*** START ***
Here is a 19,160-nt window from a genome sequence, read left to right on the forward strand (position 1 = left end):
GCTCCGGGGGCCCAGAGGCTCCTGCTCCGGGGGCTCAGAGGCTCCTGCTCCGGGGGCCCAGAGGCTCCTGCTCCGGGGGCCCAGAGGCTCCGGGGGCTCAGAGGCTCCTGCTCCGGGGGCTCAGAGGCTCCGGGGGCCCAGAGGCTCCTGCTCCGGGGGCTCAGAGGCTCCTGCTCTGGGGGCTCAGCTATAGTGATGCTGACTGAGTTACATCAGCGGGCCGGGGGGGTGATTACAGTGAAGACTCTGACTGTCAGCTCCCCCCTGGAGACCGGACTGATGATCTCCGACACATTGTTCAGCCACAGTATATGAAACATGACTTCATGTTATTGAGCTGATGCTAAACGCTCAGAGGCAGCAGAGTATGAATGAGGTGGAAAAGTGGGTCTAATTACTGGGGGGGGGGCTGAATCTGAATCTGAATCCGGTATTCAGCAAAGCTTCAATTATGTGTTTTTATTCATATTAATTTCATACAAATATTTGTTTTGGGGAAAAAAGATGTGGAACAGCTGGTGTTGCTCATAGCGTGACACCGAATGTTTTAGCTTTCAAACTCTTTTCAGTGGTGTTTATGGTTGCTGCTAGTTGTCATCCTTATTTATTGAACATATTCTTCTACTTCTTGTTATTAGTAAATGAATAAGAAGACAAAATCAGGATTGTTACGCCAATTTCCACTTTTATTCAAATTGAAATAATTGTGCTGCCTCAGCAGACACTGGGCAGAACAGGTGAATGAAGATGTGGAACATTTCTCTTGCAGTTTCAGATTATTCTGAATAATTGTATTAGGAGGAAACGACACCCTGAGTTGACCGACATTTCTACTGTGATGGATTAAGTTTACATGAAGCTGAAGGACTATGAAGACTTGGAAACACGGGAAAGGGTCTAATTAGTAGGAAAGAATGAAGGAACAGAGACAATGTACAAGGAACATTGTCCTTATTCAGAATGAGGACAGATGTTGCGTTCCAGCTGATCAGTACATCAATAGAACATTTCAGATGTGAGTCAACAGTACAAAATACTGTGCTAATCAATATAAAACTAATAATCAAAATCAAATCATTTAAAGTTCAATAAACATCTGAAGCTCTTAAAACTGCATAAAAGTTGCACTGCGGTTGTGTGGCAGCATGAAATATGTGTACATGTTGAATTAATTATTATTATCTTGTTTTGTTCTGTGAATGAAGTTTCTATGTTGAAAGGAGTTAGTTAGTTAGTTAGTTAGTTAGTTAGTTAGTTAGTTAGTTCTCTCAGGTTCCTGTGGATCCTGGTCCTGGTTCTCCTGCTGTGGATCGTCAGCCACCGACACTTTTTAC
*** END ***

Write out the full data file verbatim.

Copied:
Here is a 19,160-nt window from a genome sequence, read left to right on the forward strand (position 1 = left end):
GCTCCGGGGGCCCAGAGGCTCCTGCTCCGGGGGCTCAGAGGCTCCTGCTCCGGGGGCCCAGAGGCTCCTGCTCCGGGGGCCCAGAGGCTCCGGGGGCTCAGAGGCTCCTGCTCCGGGGGCTCAGAGGCTCCGGGGGCCCAGAGGCTCCTGCTCCGGGGGCTCAGAGGCTCCTGCTCTGGGGGCTCAGCTATAGTGATGCTGACTGAGTTACATCAGCGGGCCGGGGGGGTGATTACAGTGAAGACTCTGACTGTCAGCTCCCCCCTGGAGACCGGACTGATGATCTCCGACACATTGTTCAGCCACAGTATATGAAACATGACTTCATGTTATTGAGCTGATGCTAAACGCTCAGAGGCAGCAGAGTATGAATGAGGTGGAAAAGTGGGTCTAATTACTGGGGGGGGGGCTGAATCTGAATCTGAATCCGGTATTCAGCAAAGCTTCAATTATGTGTTTTTATTCATATTAATTTCATACAAATATTTGTTTTGGGGAAAAAAGATGTGGAACAGCTGGTGTTGCTCATAGCGTGACACCGAATGTTTTAGCTTTCAAACTCTTTTCAGTGGTGTTTATGGTTGCTGCTAGTTGTCATCCTTATTTATTGAACATATTCTTCTACTTCTTGTTATTAGTAAATGAATAAGAAGACAAAATCAGGATTGTTACGCCAATTTCCACTTTTATTCAAATTGAAATAATTGTGCTGCCTCAGCAGACACTGGGCAGAACAGGTGAATGAAGATGTGGAACATTTCTCTTGCAGTTTCAGATTATTCTGAATAATTGTATTAGGAGGAAACGACACCCTGAGTTGACCGACATTTCTACTGTGATGGATTAAGTTTACATGAAGCTGAAGGACTATGAAGACTTGGAAACACGGGAAAGGGTCTAATTAGTAGGAAAGAATGAAGGAACAGAGACAATGTACAAGGAACATTGTCCTTATTCAGAATGAGGACAGATGTTGCGTTCCAGCTGATCAGTACATCAATAGAACATTTCAGATGTGAGTCAACAGTACAAAATACTGTGCTAATCAATATAAAACTAATAATCAAAATCAAATCATTTAAAGTTCAATAAACATCTGAAGCTCTTAAAACTGCATAAAAGTTGCACTGCGGTTGTGTGGCAGCATGAAATATGTGTACATGTTGAATTAATTATTATTATCTTGTTTTGTTCTGTGAATGAAGTTTCTATGTTGAAAGGAGTTAGTTAGTTAGTTAGTTAGTTAGTTAGTTAGTTAGTTAGTTCTCTCAGGTTCCTGTGGATCCTGGTCCTGGTTCTCCTGCTGTGGATCGTCAGCCACCGACACTTTTTAC